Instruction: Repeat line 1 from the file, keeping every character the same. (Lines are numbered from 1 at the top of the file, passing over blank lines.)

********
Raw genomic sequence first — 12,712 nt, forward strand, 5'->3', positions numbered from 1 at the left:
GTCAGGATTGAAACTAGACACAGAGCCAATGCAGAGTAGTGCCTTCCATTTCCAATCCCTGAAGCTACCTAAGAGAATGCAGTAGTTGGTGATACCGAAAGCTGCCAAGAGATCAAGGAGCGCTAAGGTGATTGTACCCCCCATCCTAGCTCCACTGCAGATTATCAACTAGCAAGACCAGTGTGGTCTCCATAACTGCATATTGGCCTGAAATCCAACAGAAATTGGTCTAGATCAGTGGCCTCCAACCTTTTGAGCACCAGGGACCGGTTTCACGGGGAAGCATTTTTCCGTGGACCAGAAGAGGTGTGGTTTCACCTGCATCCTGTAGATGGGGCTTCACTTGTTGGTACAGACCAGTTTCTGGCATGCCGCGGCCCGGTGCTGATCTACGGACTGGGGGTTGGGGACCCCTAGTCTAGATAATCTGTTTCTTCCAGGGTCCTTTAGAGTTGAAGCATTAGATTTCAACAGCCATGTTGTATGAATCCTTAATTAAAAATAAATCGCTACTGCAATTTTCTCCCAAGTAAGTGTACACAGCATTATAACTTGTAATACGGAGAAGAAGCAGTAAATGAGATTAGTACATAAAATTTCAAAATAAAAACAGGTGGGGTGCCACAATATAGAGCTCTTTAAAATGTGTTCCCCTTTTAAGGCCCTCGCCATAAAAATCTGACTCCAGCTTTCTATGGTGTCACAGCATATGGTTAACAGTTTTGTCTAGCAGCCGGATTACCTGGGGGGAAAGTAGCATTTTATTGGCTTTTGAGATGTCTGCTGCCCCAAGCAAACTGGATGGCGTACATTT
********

Raw genomic sequence first — 12,712 nt, forward strand, 5'->3', positions numbered from 1 at the left: